A person's family situation may also play a role in labour market attachment. As previously noted, women in particular are more likely to choose to reduce their working hours while they have young children and this affects their employment earnings. Zhang (2009) finds that there is a sizable earnings difference between women who have children and women who do not. As well, this study reports that the impact on earnings of having a child was larger for postsecondary-educated women. Another way in which family situation can affect employment earnings is the impact of total family income, that is, if one member of the family is already making a fairly good salary, this might enable his or her partner to take a lower-paying (but possibly rewarding in some other way) job, to work part-time or to choose not to work at all. Hou and Myles (2007) find that, increasingly, individuals are tending to marry similarly-educated individuals (what they term 'homogamy'). This could lead to situations where highly-educated individuals voluntarily choose to have lower earnings, if their highly-educated mate already has high earnings.

Other characteristics that have been shown to affect employment earnings are program level and field of study (Finnie 2001; Finnie and Frenette 2003; Walters 2004; OECD 2008). Earnings trajectories of university graduates tend to be higher than those of college graduates, who, in turn, have higher earnings trajectories than high school graduates and those with less than high school (Walters 2004; OECD 2008). With respect to field of study, college and university graduates with credentials in fine arts, for example, would have a significantly different set of skills than someone with an engineering diploma or degree and that would affect occupational options. Most studies find that graduates in the more general liberal arts programs (such as the humanities and social sciences) tend to do more poorly in terms of employment and earnings outcomes than do graduates in more applied fields (Walters 2004).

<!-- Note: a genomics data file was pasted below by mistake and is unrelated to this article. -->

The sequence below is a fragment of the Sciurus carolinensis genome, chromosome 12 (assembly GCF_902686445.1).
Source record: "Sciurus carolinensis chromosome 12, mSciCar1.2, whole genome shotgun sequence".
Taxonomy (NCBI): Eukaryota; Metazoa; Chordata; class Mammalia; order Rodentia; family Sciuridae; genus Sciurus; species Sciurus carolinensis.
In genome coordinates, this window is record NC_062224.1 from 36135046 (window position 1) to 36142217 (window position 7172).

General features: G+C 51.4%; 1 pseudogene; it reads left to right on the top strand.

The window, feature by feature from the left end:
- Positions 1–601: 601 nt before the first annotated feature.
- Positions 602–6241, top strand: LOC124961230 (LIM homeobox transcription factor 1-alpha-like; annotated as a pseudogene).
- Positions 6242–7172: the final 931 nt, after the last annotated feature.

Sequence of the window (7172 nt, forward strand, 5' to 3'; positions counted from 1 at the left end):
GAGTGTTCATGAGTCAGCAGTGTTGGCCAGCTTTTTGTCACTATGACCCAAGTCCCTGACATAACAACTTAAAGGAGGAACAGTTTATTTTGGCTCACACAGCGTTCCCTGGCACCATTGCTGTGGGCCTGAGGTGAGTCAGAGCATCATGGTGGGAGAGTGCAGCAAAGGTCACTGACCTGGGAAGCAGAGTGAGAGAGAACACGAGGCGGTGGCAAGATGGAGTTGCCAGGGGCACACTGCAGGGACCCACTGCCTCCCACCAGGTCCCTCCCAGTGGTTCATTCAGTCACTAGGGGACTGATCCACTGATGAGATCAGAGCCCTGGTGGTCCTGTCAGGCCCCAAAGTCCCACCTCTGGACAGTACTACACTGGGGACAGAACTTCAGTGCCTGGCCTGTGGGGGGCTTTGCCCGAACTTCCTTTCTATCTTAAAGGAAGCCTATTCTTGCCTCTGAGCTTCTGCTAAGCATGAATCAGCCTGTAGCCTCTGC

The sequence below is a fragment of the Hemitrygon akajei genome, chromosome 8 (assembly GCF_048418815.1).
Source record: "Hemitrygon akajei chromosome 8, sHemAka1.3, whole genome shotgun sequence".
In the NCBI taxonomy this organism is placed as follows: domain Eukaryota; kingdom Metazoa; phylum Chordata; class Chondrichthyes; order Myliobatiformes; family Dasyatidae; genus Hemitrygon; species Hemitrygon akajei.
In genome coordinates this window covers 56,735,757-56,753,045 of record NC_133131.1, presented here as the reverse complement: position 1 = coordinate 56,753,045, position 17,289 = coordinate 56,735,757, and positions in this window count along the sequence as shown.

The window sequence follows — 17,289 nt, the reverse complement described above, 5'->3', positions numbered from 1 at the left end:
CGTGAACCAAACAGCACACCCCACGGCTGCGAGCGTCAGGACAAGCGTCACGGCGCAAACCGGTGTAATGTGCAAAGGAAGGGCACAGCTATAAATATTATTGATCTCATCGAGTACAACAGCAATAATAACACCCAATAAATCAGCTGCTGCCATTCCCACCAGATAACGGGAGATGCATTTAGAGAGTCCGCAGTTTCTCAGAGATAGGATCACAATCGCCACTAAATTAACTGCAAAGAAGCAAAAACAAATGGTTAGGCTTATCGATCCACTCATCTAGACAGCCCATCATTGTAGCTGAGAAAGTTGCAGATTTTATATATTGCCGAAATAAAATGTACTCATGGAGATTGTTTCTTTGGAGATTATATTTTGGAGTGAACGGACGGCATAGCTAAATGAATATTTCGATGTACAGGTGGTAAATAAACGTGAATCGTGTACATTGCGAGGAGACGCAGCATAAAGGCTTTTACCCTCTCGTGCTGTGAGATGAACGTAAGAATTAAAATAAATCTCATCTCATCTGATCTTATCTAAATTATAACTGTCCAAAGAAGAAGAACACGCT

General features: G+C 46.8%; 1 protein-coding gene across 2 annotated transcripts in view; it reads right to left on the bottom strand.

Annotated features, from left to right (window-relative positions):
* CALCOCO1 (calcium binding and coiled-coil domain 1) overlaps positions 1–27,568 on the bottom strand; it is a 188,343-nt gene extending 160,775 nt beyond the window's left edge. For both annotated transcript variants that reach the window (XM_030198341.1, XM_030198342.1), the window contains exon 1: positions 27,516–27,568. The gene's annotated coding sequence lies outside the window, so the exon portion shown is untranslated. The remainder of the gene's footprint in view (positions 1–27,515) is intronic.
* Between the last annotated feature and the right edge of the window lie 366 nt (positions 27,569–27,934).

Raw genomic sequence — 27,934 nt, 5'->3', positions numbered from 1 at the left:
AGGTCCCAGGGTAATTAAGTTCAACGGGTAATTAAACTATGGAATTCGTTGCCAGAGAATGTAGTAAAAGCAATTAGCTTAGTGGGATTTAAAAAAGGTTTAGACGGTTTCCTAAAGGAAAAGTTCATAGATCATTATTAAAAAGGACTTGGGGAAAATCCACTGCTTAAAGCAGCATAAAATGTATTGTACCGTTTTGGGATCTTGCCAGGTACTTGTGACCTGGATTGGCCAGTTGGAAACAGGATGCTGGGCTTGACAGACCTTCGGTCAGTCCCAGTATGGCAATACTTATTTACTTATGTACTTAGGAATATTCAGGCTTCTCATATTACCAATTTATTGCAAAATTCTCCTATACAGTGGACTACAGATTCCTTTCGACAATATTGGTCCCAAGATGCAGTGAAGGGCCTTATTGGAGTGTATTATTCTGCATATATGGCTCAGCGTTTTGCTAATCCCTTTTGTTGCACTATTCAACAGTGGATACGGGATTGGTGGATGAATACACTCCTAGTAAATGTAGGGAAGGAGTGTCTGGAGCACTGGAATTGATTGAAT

A number of studies have addressed the issue of highly-educated workers with low earnings in a European context. For example, this phenomenon has been studied in Austria (Fersterer and Winter-Ebner 2002) and Sweden (Korpi and Talin 2008). Researchers there conclude that developed economies have been creating more skilled workers than skilled jobs in recent years and, as a result, the supply of educated labour has outstripped the demand for it. In other words, they suggest that weak employer demand for more highly educated individuals may provide part of the explanation. Other work in Ireland suggests that the phenomenon of highly-educated low-earnings workers can be partially explained by a drop in the level of ability associated with a postsecondary education (McGuiness and Benett 2007). Their explanation is that, as access to postsecondary education has increased, greater variance has arisen in the ability levels of postsecondary graduates with the result that variance in returns to education are due to the fact that higher-ability graduates are able to find higher-paying jobs, while lower-ability graduates do not. These kinds of hypotheses are out of scope of this report, however, since the first concerns the nature of demand for skills in the labour market while the second requires information about the abilities of individuals.

To summarize, the literature suggests that there are a number of factors that may help explain why some college- and university-educated individuals are in low-earnings situations. These include gender, age, immigration status, labour market attachment (full-time versus part-time), field of study and occupation. The contribution of each of these factors is investigated using logistic regression analysis. Before turning to that analysis, however, the next chapter first describes the data sources and methodology that form the basis for the statistical analysis.


Note

  1. This includes Canadian citizens (by birth and naturalization), landed immigrants and non-permanent residents and their families living with them in Canada. Non-permanent residents are persons who hold a work or student permit, or who claim refugee status. The census also includes Canadian citizens and landed immigrants who are temporarily outside the country on Census day.